Q+A-What is Nigeria’s radical Islamist sect Boko Haram?
Nigeria’s radical Islamist sect Boko Haram is suspected to be behind almost daily attacks in the remote northeast and claimed a series of bomb blasts further afield last month. Following are questions and answers on who the group are, what they want, and whether their ideology is widely followed.
WHAT IS BOKO HARAM?
Based in Maiduguri, capital of the northeastern state of Borno, it was initially led by self-proclaimed Islamic scholar, Mohammed Yusuf, who was radically opposed to Western education and wanted strict sharia Islamic law adopted across Nigeria.
Sometimes referred to as the “Nigerian Taliban”, the group’s name means “Western education is sinful” in the Hausa language spoken across northern Nigeria.
Boko Haram followers pray in separate mosques in cities including Maiduguri, Kano and Sokoto, and wear long beards and red or black headscarves.
They believe their wives should not be seen by any men other than themselves and are not supposed to use Western-made goods.
Anybody who does not follow their strict ideology — whether Christian or Muslim — is considered an infidel.
It is unclear how many followers the sect has but poverty, unemployment and a lack of education in the far northeast have enabled its leaders to build a cult-like following which is as much violently anti-establishment as fervently religious.
WHAT ARE ITS AIMS?
A detained leader of an uprising in 2003, in which around 20 people were killed, said the group was fighting to overthrow the Nigerian government because it had “sold out to the West”.
Boko Haram rose to prominence in 2009 when it launched attacks on government buildings, leading to clashes with the police and army in which up to 800 people were killed.
Yusuf was captured during the uprising and shot dead in police custody. His mosque was destroyed by tanks, in what the security services said was a decisive victory against the sect.
But small-scale guerrilla attacks continued, including drive-by shootings from motorbikes and home-made bomb attacks.
The killings intensified in the second half of 2010, with the targets mostly soldiers, policemen, prison warders and politicians as well as religious and traditional rulers opposed to the group’s ideology.
It has been blamed for killing of Imams and senior Islamic figures, including the brother of the Shehu of Borno, the leader of one of West Africa’s oldest Islamic communities, last month.
It claimed responsibility for Christmas Eve bombings in the central city of Jos and also for co-ordinated bomb attacks in three towns after President Goodluck Jonathan was inaugurated on May 29, 2011.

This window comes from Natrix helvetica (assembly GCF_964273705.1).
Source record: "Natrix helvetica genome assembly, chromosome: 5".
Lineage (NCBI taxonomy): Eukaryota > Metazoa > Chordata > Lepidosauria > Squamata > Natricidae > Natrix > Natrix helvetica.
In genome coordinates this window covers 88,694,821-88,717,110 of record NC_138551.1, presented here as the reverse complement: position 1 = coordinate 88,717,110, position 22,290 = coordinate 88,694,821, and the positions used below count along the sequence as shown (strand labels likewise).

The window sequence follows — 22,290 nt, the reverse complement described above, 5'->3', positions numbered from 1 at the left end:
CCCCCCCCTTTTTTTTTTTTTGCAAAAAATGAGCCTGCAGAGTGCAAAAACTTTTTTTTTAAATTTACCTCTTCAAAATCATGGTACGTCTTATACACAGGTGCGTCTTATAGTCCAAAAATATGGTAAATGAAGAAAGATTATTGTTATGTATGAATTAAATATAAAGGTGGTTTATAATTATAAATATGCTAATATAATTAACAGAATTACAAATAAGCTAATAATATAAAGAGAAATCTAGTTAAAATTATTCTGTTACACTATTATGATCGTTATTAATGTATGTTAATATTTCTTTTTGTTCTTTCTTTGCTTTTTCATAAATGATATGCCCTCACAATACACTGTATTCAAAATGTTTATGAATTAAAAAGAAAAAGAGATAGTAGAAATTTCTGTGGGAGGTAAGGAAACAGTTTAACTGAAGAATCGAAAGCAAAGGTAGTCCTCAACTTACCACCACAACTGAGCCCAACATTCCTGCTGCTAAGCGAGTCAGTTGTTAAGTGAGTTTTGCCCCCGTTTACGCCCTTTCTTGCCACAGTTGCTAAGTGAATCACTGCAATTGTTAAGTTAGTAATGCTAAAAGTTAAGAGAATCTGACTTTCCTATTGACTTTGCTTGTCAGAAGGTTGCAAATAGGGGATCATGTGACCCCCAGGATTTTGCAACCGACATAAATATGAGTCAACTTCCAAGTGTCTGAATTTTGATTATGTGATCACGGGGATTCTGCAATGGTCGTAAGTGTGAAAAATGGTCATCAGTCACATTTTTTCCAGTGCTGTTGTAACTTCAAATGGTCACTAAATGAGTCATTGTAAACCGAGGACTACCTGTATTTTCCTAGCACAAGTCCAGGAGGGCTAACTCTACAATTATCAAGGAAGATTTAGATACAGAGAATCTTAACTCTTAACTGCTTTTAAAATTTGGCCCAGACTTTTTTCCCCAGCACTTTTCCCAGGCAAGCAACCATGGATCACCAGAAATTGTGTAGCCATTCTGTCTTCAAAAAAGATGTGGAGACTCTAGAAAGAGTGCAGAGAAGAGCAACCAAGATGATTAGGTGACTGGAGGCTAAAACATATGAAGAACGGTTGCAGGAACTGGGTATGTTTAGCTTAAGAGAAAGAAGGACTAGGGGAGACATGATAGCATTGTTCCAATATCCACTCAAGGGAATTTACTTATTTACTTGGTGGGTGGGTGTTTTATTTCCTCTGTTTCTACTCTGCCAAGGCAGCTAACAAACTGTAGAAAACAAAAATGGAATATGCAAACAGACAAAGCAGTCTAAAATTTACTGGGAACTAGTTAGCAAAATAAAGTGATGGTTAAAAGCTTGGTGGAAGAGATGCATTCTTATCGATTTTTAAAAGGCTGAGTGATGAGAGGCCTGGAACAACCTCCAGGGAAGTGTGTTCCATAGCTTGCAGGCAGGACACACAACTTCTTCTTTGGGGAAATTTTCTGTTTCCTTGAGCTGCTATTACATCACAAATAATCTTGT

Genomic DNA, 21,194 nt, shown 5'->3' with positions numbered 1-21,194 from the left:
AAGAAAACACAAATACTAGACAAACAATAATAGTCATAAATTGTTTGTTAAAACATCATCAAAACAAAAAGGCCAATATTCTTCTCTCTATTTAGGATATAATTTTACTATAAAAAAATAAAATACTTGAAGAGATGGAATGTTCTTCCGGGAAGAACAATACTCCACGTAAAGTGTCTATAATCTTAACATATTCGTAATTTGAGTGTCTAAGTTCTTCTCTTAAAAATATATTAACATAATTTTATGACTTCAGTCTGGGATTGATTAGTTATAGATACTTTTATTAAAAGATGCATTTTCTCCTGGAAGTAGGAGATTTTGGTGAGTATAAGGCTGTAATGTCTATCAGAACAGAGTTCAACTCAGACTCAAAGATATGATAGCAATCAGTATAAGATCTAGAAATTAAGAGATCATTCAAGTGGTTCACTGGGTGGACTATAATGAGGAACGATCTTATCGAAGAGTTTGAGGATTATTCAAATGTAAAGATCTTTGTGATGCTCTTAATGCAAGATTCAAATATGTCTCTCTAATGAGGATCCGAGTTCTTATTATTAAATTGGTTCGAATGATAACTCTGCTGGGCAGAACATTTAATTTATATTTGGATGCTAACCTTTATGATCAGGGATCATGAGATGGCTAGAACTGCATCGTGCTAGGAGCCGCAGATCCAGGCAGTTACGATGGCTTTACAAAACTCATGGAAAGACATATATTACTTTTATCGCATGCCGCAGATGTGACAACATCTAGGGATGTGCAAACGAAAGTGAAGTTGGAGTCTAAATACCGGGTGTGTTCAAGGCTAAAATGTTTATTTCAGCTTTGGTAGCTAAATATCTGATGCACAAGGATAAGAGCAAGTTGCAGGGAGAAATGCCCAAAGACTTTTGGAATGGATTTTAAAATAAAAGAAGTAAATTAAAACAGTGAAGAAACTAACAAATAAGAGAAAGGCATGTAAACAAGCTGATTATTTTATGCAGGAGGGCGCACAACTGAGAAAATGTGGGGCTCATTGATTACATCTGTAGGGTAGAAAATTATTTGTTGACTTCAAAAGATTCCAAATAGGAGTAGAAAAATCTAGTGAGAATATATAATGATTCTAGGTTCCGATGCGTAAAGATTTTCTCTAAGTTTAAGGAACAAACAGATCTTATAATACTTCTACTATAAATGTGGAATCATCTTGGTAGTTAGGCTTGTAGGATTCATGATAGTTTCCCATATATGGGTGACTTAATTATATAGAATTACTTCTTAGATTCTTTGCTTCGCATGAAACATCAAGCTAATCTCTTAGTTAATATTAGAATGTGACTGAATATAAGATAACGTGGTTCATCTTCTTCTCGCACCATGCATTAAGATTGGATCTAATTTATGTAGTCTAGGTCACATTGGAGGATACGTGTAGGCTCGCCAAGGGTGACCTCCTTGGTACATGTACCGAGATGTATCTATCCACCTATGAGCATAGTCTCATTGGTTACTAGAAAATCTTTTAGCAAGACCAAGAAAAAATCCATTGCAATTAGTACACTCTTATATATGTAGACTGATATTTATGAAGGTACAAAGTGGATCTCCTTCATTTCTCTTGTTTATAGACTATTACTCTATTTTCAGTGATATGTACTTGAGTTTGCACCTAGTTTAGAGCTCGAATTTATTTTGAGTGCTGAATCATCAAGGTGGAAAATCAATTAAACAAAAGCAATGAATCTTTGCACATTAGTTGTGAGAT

IS THERE A HISTORY OF SECTARIAN VIOLENCE IN NIGERIA?
Africa’s most populous nation is roughly equally divided between Christians and Muslims and more than 200 ethnic groups generally live peacefully side by side, although civil war left one million dead between 1967 and 1970.
The stricter enforcement of sharia in 12 of Nigeria’s 36 states in 2000 alienated sizeable Christian minorities in the north and sparked clashes which killed thousands.
In 2002 at least 215 people died in rioting in the northern city of Kaduna following a newspaper article suggesting the Prophet Mohammad would probably have married one of the beauty queens at a Miss World contest being held in Abuja.
A Muslim protest against Danish cartoons of the Prophet Mohammad in the northern city of Maiduguri ran out of control in 2006, sparking a week of rioting which killed at least 157.
Human rights groups said rioting in parts of the mostly Muslim north killed as many as 800 people after President Jonathan, a Christian from the south, was named winner of April, 2011 elections beating northern Muslim rival Muhammadu Buhari.
The worst of the violence took place on the edge of a region known as the Middle Belt, where there have been frequent ethnic and religious clashes for more than a decade, mostly rooted in rivalry over fertile farmland and economic power.
DOES RADICAL ISLAM HAVE A FOOTHOLD IN WEST AFRICA?
West Africa has a strong tradition of moderate Sufi Islam whose brotherhoods are renowned for their tolerance, particularly in the Sahel — the southern fringe of the Sahara desert stretching across the northern edge of Nigeria.
Boko Haram’s ideology is widely dismissed by the most of the country’s Muslim leaders and believers.
Salafist insurgents from Algeria, Tablighi clerics from Pakistan and Wahabist missionaries from Saudi Arabia — all seen as potential threats by Western intelligence services — have tried to gain a foothold in West Africa in recent years.
By and large they have failed.
But the main militant threat in the Sahara is seen as al Qaeda in the Islamic Maghreb (AQIM), which grew out of Algeria’s civil war in the 1990s and was formerly known as the Salafist Group for Preaching and Combat (GSPC).
Nigeria arrested a group of Islamists with suspected links to al Qaeda in 2007 and some Western diplomats have expressed concerns that — with its huge population, widespread poverty and strategic importance as an oil supplier to the West and to China — it could become a target for radical Islamist groups.
Intelligence sources say there is evidence that some members of Boko Haram have trained over the border in Niger where AQIM is known to have a presence.
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